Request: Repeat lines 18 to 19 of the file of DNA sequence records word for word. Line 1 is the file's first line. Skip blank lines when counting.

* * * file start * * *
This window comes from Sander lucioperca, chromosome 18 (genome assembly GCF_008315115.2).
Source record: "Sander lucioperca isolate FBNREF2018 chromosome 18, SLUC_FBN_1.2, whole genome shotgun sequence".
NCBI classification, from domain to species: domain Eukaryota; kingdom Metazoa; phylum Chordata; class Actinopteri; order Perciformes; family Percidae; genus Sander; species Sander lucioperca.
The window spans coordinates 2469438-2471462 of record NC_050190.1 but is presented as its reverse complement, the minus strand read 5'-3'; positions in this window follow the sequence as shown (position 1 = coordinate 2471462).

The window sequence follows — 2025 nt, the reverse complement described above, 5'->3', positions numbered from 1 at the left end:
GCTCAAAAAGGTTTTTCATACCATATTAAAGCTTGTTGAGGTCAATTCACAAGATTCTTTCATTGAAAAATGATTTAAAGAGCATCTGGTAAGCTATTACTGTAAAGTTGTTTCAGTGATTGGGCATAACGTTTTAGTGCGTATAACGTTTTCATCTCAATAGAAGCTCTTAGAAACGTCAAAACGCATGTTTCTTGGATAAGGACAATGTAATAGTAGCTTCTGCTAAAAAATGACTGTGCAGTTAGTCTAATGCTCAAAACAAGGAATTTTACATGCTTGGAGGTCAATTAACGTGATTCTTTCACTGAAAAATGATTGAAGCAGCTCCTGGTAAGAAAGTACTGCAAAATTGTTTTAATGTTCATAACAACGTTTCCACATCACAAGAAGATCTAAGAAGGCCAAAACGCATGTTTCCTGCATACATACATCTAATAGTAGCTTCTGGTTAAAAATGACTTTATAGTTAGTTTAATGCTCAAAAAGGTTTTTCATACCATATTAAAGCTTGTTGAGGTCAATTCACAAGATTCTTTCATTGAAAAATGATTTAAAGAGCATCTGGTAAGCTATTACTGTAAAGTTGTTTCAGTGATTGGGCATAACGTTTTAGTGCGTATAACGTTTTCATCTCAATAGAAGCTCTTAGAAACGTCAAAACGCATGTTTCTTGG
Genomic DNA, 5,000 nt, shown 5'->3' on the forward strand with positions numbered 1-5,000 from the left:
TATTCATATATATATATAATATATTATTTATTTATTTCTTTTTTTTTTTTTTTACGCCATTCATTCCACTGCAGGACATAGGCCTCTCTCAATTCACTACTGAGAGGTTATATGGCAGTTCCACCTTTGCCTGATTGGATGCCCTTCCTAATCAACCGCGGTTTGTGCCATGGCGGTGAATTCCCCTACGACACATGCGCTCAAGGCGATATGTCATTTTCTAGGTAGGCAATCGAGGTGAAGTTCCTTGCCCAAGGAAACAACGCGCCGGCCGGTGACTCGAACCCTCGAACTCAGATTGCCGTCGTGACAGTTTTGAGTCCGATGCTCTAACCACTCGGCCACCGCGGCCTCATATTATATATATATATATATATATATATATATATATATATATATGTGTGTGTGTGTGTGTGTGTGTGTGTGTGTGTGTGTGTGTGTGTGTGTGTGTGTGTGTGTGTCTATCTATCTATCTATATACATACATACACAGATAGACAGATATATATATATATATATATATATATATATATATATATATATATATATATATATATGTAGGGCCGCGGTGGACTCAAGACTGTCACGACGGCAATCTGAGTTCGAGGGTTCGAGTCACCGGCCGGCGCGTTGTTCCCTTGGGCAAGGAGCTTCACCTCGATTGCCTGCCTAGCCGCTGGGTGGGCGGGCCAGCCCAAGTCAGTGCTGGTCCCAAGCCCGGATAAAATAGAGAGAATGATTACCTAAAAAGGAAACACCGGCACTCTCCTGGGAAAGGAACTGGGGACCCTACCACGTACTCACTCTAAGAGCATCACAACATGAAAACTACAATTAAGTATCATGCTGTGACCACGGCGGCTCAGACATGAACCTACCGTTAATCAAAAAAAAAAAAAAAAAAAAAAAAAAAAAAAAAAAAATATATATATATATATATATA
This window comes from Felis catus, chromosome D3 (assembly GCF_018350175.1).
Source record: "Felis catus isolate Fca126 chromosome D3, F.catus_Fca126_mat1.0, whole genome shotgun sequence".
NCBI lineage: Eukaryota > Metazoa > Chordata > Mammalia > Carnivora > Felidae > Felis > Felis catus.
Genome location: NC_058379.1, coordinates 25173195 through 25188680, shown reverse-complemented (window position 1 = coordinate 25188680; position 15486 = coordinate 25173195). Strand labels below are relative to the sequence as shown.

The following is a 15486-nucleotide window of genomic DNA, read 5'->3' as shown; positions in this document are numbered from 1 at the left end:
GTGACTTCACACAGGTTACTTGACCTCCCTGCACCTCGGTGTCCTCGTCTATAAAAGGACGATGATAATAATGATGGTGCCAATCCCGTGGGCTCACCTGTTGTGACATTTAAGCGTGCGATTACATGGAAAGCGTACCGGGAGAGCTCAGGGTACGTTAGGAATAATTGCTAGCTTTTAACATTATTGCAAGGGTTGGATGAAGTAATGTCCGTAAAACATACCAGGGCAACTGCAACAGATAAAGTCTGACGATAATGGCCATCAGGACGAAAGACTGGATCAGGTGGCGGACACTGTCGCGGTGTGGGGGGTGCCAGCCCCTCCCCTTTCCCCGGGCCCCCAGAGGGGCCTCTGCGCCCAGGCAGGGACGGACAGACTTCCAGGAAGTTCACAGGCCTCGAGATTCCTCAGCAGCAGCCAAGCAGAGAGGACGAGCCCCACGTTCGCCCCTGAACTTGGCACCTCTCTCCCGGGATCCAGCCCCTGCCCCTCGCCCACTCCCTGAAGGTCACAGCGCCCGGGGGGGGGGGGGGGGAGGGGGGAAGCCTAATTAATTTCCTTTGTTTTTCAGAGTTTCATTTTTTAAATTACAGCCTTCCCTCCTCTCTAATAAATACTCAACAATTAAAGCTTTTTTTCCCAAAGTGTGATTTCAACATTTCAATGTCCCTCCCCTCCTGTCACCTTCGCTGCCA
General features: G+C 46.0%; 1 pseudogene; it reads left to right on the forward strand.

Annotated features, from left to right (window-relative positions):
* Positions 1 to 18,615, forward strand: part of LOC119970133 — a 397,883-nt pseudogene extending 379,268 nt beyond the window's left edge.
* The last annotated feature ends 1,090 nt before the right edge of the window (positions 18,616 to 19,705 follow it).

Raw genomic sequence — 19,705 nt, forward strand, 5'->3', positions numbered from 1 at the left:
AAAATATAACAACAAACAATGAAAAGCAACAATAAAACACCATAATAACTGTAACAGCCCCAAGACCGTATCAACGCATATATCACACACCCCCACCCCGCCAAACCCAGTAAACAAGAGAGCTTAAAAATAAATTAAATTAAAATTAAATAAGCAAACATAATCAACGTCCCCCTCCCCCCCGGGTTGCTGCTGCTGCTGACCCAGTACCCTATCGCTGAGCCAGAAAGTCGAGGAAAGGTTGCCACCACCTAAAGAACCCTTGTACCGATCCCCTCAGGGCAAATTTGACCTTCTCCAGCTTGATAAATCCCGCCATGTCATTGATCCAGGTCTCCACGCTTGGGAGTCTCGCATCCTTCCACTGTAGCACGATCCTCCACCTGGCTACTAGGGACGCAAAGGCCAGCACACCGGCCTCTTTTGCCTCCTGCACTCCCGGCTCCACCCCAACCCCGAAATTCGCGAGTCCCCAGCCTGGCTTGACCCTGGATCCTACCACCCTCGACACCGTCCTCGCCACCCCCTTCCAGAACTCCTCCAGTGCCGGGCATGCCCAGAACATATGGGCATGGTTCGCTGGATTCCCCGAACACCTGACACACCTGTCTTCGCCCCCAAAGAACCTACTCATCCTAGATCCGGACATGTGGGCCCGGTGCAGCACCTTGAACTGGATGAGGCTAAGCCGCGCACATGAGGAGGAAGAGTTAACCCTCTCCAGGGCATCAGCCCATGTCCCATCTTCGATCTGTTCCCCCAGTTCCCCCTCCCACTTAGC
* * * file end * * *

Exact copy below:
* The last annotated feature ends 1,090 nt before the right edge of the window (positions 18,616 to 19,705 follow it).

Raw genomic sequence — 19,705 nt, forward strand, 5'->3', positions numbered from 1 at the left: